Cynicism aside, this particular branch of the Callaway driver tree (the Speed Enhanced Series) is markedly different from X2 Hot, Bertha proper, and Alpha. While realistically the differences between those models boil down to bells and whistles, price, and some slight nuances on the launch monitor, the V-Series really does offer something unique from the rest of the Callaway lineup.
Simply put, there is a legitimate market for this type of driver, and by offering up “for anyone who wants to hit their driver farther” Callaway has, to a degree, obfuscated their actual target demographic.
I’d call that a disservice to golfers, but that’s part of the shady side of selling golf clubs. Nearly everything has to be billed as being for nearly everyone, even when it’s clearly not.
The ultralight design (starting at 290g total weight) is generally suited to the slower swing player looking to gain some speed however he can. While there are no absolutes in fitting, lighter-weight drivers are often a better fit for smoother (less aggressive) swingers. For a sizable segment of golfers, heavier is almost always better.
I could give you a list of other less than ideal fit categories, but your takeaway should be that Bertha V-Series isn’t actually “for anyone who wants to hit their driver farther”.
Aerodynamic improvements are nice too, but by all accounts that particular design feature favors guys who already swing the club fast. For most of you, any appreciable distance gains will need to come via the weight reduction, not aerodynamic improvements.
Noteworthy perhaps is that Callaway has reduced the stock shaft length on the Big Bertha V-Series to 45.5″. As you may recall, 46″ was standard on Optiforce. While we found FT Optiforce relatively easy to control given the length, the V-Series should be better in that regard, albeit with the potential for lost distance on your best swings…but it’s still longer than Big Bertha.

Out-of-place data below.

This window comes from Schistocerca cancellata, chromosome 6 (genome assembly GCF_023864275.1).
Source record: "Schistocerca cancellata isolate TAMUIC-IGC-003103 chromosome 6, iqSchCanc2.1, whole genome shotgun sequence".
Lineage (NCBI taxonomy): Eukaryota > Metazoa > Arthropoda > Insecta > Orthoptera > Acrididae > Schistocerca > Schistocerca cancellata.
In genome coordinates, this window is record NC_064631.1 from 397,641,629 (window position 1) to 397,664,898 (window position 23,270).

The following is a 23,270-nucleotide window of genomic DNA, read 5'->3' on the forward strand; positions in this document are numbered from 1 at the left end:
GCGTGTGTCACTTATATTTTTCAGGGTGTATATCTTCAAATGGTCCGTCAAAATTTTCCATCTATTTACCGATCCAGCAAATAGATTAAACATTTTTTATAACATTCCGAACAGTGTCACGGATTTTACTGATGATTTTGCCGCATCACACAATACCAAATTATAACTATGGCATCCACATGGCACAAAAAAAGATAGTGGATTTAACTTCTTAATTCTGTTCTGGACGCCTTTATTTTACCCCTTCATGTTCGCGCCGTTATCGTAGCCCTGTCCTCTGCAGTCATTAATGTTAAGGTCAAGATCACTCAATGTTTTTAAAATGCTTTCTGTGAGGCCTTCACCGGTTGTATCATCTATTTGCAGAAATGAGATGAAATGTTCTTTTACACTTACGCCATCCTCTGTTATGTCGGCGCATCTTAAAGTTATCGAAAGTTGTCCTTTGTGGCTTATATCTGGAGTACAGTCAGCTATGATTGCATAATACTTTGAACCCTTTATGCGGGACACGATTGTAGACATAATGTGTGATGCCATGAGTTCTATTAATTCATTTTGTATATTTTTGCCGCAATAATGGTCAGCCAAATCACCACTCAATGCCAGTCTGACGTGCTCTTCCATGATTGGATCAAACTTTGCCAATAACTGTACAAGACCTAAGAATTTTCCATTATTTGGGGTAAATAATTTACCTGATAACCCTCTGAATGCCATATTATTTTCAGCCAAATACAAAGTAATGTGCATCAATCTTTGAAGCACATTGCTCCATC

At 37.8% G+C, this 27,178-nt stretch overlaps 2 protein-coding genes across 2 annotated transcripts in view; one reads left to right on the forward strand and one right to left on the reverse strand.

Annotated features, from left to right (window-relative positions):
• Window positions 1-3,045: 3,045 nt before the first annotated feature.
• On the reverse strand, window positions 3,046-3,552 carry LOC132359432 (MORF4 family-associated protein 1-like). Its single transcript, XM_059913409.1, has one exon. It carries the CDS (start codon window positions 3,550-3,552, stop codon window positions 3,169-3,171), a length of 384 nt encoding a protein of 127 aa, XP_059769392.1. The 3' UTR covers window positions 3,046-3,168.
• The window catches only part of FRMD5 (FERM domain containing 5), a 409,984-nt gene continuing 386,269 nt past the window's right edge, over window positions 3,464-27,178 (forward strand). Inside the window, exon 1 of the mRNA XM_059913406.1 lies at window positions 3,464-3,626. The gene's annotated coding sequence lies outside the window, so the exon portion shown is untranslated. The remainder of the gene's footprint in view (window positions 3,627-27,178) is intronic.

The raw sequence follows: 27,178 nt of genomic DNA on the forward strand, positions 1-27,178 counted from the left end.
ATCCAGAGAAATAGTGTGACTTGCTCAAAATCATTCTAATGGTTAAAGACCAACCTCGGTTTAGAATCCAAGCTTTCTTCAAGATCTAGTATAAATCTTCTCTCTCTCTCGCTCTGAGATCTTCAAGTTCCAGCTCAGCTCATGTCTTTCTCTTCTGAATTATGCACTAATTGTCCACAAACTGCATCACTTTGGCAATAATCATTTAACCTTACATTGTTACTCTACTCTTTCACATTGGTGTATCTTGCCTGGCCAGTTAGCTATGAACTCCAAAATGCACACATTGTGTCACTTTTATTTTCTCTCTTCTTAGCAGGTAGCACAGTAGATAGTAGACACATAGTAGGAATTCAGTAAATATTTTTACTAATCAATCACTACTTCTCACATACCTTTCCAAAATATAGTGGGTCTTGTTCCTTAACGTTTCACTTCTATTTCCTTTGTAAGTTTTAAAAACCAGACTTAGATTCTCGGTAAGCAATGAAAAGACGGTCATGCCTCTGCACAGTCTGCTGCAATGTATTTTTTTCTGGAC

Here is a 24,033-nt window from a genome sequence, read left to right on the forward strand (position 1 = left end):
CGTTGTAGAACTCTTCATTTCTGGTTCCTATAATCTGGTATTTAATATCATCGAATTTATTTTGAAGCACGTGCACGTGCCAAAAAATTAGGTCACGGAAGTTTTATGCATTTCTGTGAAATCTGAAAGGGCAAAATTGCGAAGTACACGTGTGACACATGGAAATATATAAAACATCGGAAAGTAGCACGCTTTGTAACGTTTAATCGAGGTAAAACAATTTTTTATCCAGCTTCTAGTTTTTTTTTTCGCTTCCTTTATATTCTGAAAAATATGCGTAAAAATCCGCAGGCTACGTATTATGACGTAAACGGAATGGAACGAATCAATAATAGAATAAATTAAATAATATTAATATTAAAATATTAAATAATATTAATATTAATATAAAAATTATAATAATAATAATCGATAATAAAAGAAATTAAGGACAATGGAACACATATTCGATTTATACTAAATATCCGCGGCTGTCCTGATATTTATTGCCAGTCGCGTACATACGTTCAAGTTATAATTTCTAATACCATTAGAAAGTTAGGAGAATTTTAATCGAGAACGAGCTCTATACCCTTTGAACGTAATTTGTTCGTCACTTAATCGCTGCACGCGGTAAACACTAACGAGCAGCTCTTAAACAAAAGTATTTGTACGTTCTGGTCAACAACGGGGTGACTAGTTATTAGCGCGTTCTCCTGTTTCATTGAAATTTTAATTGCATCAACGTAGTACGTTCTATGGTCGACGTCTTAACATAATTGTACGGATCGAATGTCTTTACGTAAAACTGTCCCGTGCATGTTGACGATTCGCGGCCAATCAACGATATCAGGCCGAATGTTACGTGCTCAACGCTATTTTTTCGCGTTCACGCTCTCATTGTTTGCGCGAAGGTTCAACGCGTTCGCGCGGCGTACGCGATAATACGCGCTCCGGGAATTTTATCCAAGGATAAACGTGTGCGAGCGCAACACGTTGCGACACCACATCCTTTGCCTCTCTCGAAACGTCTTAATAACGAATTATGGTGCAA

Kinda Updated Aesthetics
As is reasonably obvious, the new Big Bertha V-Series doesn’t look much at all like last season’s FT Optiforce. It’s a bit of a throwback to Callaway’s popular Warbird sole design. Coincidentally, so was Callaway’s 2013 Japan-Only Legacy Platinum Forged Driver. The similarities between the two are unmistakable. Callaway didn’t start from scratch. One almost certainly begot the other.
We’ll give Callaway the benefit of the doubt and assume they made some reasonably significant under the hood changes, but what we see sounds like a 2013 driver (same marketing) and looks like a 2013 driver (Japanese model). That dubious combination, plus the price tag (coming on the heels of price cuts and the Dick’s debacle) doesn’t do much to raise our excitement level for this particular offering. And again…I’m a guy who loved Optiforce.
It’s entirely possible that I’ve read this wrong, and Callaway really thinks they have something of consequence in the Big Bertha V-Series, but more than any Callaway Woods release in recent memory, this has the feel of a club line being released for the sole purpose of putting something new on the shelf.
Not only is it not compelling, it feels unnecessary.
Bertha V-Series comes on the heels of a rapid discount cycle (6 months on Bertha and Alpha, faster still on X2 Hot). The marketing story is a 3rd-generation rehash, and the design itself isn’t fresh. Toss in the premium driver asking price ($400), and the 1-year release cycle for what by most reasonable accounts is a niche product, and I promise you I won’t be the only one wondering what Callaway is thinking right now.
Everything about this release (all of the above and that bit about being 7 YARDS LONGER) is lockstep inline with what consumers are telling us they hate about the state of the golf equipment industry right now. Quite frankly, if I didn’t know any better I’d think the release was satire, or at least an attempt at comedic irony.
If only this release was a special Callaway Edition of The Onion.
It’s not. This is real, and I don’t think it’s going to go over well with the consumer.
If I’m wrong, the cash register (and 3 or 4 guys who work for Callaway) will offer the proof.
Let’s chat about it again in 6 months.
Pricing and Availability
Pre-Orders for the Big Bertha V-Series Driver and Fairway wood begin on Friday August 8th. Retail price for the driver is $399. The fairway wood, which includes Heavenwood designs in the #4, #5, #7, and #9 models, retails for $249.